News Brief

Rust, Boone, Ayala and Sheiffer Prevail on Motion to Dismiss D&O Coverage Dispute

January 28, 2021

Lynsie Rust (Partner-Louisville, KY), Rich Boone (Partner-New York, NY), Kerry Ayala (Associate-New York, NY) and David Sheiffer (Partner-New York, NY) prevailed on a Rule 12 (b) (6) motion in the Eastern District of Kentucky to dismiss a D&O coverage dispute on behalf of a major insurer. The decision is significant as it strictly enforced both the Insured versus Insured (“IvI”) Exclusion and Specific Persons Exclusion of the policy, despite an allocation clause requiring defense costs to be paid when covered and uncovered claims are made.

Several underlying lawsuits asserting direct and derivative claims had been filed by certain shareholders against certain directors and officers of the insured, a family-owned global agricultural fencing and equipment supplier, charging violations of RICO and price gauging in the sale of products by the insured and affiliated companies to companies controlled by the defendant directors and officers. In the underlying litigation, the court had described the corporate structure of the family-controlled companies as “exceedingly complex.”

Our client, despite having issued a duty to defend policy, declined coverage on the basis that two of the individual plaintiffs were within the scope of a Specific Person Exclusion and the remaining individual plaintiff qualified as an Insured Person under the terms of the policy, thereby triggering the IvI Exclusion.

Immediately upon filing suit, even though the underlying lawsuits had been pending for two years, the CEO of the Insured, a significant shareholder of the insured who participated in the alleged scheme, filed for a preliminary injunction seeking to have our client fully fund his defense, arguing that he faced irreparable harm as he no longer had sufficient resources to pay for his defense. In responding to that motion, the Wilson Elser team filed a motion seeking dismissal pursuant to Rule 12(b) (6), arguing that under the clear terms of the IvI Exclusion and Specific Persons Exclusion coverage was not afforded, and that the supplier in securing the policy failed to disclose key information in its application, which barred coverage as well.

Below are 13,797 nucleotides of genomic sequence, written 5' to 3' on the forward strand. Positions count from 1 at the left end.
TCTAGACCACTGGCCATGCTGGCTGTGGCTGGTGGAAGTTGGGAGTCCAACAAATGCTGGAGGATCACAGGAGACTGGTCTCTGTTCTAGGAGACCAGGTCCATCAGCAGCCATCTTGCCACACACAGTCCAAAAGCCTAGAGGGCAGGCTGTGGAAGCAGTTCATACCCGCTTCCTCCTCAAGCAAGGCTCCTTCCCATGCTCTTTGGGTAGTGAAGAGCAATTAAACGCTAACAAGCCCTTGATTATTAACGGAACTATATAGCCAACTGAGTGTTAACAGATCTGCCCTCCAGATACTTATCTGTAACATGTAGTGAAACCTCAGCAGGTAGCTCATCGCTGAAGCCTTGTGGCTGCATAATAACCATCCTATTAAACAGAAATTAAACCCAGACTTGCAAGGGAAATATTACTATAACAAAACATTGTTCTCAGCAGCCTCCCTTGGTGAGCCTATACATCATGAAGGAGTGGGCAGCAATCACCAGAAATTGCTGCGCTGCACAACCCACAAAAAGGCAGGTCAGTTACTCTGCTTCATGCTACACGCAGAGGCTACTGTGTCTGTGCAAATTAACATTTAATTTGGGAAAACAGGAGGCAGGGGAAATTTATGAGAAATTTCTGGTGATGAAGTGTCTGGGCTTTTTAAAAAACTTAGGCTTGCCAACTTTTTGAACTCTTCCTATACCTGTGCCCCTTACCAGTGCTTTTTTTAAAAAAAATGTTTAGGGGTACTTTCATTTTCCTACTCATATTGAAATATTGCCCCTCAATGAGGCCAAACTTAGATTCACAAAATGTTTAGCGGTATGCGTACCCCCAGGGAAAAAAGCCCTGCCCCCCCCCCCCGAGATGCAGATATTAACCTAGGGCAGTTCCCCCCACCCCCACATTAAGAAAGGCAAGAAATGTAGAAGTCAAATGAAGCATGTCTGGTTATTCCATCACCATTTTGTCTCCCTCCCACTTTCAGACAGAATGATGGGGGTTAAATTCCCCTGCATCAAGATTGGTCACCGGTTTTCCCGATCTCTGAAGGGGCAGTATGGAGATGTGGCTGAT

As regards the IvI Exclusion, the insured opposed the motion by arguing that the “assistance” exception applied, meaning the exclusion does not apply where the underlying suit is commenced and maintained without any assistance of an insured person. The CEO also argued that, because the allocation clause of the policy required a defense when both covered and uncovered claims were present and the plaintiffs included entities that were not within the IvI Exclusion or Specific Persons Exclusion, this created an ambiguity obligating the carrier to defend.

Significantly, the court, after reviewing IvI Exclusion decisions throughout the United States, held that both exclusions were clear and sufficiently broad to bar coverage in its entirety, rejecting that the allocation clause required that a defense be provided. The court thus determined that, because individual plaintiffs were either an “Insured” under the policy falling within the IvI Exclusion or identified in the Specific Person Exclusion, both applied to bar coverage.

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